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Why I Hate Vampire Stories

January 31, 2014

Okay, I haven’t posted in the past few days. Been run down from the remainder of Chest Muck Plague 2014.

So I’m sleeping, enjoying a curious narrative about a nebbishy kind of guy in bad shape (kinda like Saul Rubinek, only younger) who gets caught up in one of those tiresome weakling-to-wonder adventure scripts where the 98lb weakling transforms himself through sheer determination into the man he always secretly dreamed of being. The dream is working its way towards some sort of redemption point when suddenly the script changes and he finds himself running down back alleys, doing good and all that, until a split second decision takes him down the wrong alley and he winds up in a zero sum trap laid out by some young idiot who is in way over their head, trying to slay two vampires.

Yup. Vampires.

I hate vampires.

Yeah, I know, shark jumping time here, but I’m deadly serious. Vampire fiction really, REALLY gets on my last nerve.

And don’t tell me it’s because I haven’t read ‘Good’ vampire fiction. I’ve read the first five Ann Rice novels (there are no others la la la la la), and I’ve read the fully expanded version of Bram Stoker’s Dracula from beginning to end (loved it). And no, I didn’t watch all of the Buffy the wonder-slayer series, but I saw enough of it to know what I missed (ie: Nothing; Tony Head and Alyson Hannigan were the show, but they were one note symphonies, even after she turned to witchcraft).

I’ve avoided reading lots of vampire fiction because of this; when you’ve read the best, why bother with the rest?

I’ve watched Nosferatu. Watched Francis Ford Coppola’s take on Bram Stoker’s Dracula (liked it, actually). Watched several cheap vampire films with an ex of mine who loves Loves LOVES vampires. And personally, they do nothing but piss me off. And here’s why:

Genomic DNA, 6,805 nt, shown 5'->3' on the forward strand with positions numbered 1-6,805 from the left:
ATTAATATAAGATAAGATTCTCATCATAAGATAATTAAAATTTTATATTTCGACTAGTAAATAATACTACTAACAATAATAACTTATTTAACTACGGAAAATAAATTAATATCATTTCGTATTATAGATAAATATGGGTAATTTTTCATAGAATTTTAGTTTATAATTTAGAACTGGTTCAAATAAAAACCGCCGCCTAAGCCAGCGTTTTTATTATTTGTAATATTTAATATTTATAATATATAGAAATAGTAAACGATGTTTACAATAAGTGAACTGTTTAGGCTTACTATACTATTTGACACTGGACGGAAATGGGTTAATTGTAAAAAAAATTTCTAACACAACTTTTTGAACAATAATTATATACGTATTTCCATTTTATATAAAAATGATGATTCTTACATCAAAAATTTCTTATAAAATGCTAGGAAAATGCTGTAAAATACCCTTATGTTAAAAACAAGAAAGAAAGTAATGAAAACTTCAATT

Dracula was a nuanced story about darkness and redemption with a surprisingly heroic narrative and all the great adventure endings sort of rolled into one.

Just about every vampires story I’ve read or experienced in film since then has been some ridiculous vampire porno featuring either some ancient, ageless sex predator with a blood fetish, and the many, Many, MANY powerless victims he (almost always a he, anyway) feeds on, OR, some hapless good person who, no matter what they say or do, no matter how strong or brave or clever they are, almost invariably winds up as food, or as a predator themselves (or even worse, pregnant by a monster). Just like zombie movies (and DON’T get me started on zombie fiction). There have been easily a million attempts to pump fresh blood into this moribund scenario, and they almost never do little more than twist the same three or four plot principles around and around in the hope that you’ll think you’re following something fresh and new. You’re not.

And the sexualization of vampires pisses me off, too. These are monsters. You’re not supposed to find redemption in surrender. There is no redemption in surrender. There is no happy ending unless you manage to defeat the unstoppable feeding machine and all of its ilk, which almost by design cannot be done. There should never have been a veritable subgenre of fiction devoted to these ridiculous things. You only have to tell me you’re writing a vampire story for me to know it’s crap. Perhaps well-executed crap, but crap, nevertheless.

Now, I’m not saying you can’t write supernatural fiction that just happens to have some vampire-like creatures in it that manage to stir things up now and then. I’m not a fan of those, either, but Dresden pulled it off pretty well. But that’s sort of an exception. I wasn’t a big fan of Underworld or its sequels, but they were pretty interesting the first time around. But really, not much there. Better to keep vampires to the sidelines, or not at all.

I also started working on a story of my own where I turn the whole vampire premise on its head by making them angels. Not fallen angels, mind you, but actual union dues paying heavenly creatures who also just so happen to be horrible predators. I look forward to finishing that story some day.

But in the almost universal main, vampire stories are the most tunelessly monotonous stories known to man. It will be a truly great day when we finally, at long last, give up romanticising these awful metaphors for male sexual aggression. Nothing can make them more palatable.

Nothing, except perhaps the late, great Jim Henson, anyway.

Lee.

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